“Within 48 hours of a youth running away, a trafficker will approach them. Where are they going, sleeping, eating? There’s always a trafficker there willing to exploit those needs to get something in return,” Velasco said.

Eventually, the traffickers lure their victims into a meeting, then romance them into the trafficking lifestyle.

“They’re meeting people who are older and they think there’s something there that’s love or a relationship, and that’s not the case. Exploiters know how to groom, what to say, how to pick vulnerable individuals to go after. We see it in adult victims as well. It’s a cycle of dependency. They’re looking for that affection and love,” Velasco said.

“They can turn really evil really fast,” Van Meel added.

There is apparently no lower age limit for child sexual exploitation. Van Meel said it’s not unusual to find preteens targeted, and he’s seen children as young as 8 exploited.

“It’s less likely to happen to people who feel supported. It takes a community, everything in their lives, creating stability. When you can’t put that support into play, now we’re working against a pattern of conduct, severe disfunction, severe emotional fallout. It’s a very complicated thing to deal with,” Van Meel said.

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Sometimes, the trafficked become the traffickers.

“We see juveniles who were once trafficked becoming adults and beginning to work as pimps for their pimps,” Van Meel said.

It’s a cycle that tugs at Connie Logeman’s heart. The Orcutt retiree is working with city and county officials, members of the faith community, concerned citizens and volunteers to develop Casa of Hope, a nonprofit safe house where sex trafficking victims can heal, grow and begin forging a new path in life. 

“I don’t think any child, any person, should have to go through that. I cannot tolerate, can’t get my head around, abuse of any kind, but when you take children and pimp them out, how do you process that? How do you look at these guys? Where did that come from? What happened to them that they would treat other people this way,” Logeman said.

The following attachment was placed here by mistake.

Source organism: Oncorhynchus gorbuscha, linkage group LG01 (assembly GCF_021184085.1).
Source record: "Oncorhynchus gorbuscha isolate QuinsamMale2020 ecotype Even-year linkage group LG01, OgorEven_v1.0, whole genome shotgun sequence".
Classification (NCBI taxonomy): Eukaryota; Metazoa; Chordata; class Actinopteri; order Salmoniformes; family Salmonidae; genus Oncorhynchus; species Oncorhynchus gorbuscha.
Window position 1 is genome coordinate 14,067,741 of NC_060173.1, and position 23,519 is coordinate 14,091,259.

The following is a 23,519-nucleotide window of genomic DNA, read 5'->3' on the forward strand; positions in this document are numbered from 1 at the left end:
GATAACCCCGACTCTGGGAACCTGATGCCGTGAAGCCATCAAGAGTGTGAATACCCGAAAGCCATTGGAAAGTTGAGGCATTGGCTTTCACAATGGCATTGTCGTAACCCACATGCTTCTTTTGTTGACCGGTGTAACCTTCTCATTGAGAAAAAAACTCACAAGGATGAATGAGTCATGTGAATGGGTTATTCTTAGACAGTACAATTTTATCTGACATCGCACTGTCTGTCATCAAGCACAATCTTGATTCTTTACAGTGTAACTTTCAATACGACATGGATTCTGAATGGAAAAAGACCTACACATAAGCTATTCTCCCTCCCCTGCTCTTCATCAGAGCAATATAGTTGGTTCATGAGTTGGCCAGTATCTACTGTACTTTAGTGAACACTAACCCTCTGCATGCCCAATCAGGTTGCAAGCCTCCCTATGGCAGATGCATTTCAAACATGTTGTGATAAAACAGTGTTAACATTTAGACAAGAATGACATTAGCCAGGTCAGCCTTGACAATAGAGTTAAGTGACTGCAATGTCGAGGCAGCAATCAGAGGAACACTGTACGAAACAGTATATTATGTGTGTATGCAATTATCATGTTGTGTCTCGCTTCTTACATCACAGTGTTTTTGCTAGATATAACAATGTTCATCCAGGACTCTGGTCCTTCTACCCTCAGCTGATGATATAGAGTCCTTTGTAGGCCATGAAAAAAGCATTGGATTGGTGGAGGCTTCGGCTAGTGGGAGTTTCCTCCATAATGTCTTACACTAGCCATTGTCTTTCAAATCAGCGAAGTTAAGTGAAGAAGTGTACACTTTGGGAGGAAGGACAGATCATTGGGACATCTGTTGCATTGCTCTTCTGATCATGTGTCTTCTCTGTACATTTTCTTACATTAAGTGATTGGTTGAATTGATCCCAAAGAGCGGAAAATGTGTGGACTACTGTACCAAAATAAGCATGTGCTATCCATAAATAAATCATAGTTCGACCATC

Emergency shelters are already in place throughout the Santa Maria Valley. Hope Refuge Inc., a Santa Barbara County-based nonprofit, has worked since 2013 to develop a full-time, short-term residential therapeutic program for 12- to 17-year-old girls who have been trafficked for sex. Junior League of Santa Barbara is in the final stages of opening a home for youth.

“Housing is one of the biggest issues we’re tackling. We’re looking at the long-term housing needs, things that are beyond shelter and emergency services,” Velasco said.

In 2013, the District Attorney’s Office established the Human Trafficking Task Force, and in 2016, the DA and Sheriff’s Office joined forces to secure a $1.34 million endowment to step up their efforts. Called the Enhanced Collaborative Model to Combat Human Trafficking grant, it's administered by the U.S. Department of Justice, Office of Justice Programs.

The three-year grant is divided by the two agencies -- $740,737 to the Sheriff’s Office and $600,000 to the District Attorney’s Victim-Witness Assistance Program.

The grant helps pay for one dedicated full-time Sheriff’s Office human trafficking investigator and a specialized victim assistance advocate in the District Attorney's Office.

“Because it’s such a widespread problem, it takes a widespread collaborative community to address it,” Velasco said.

Logan B. Anderson contributed to this report.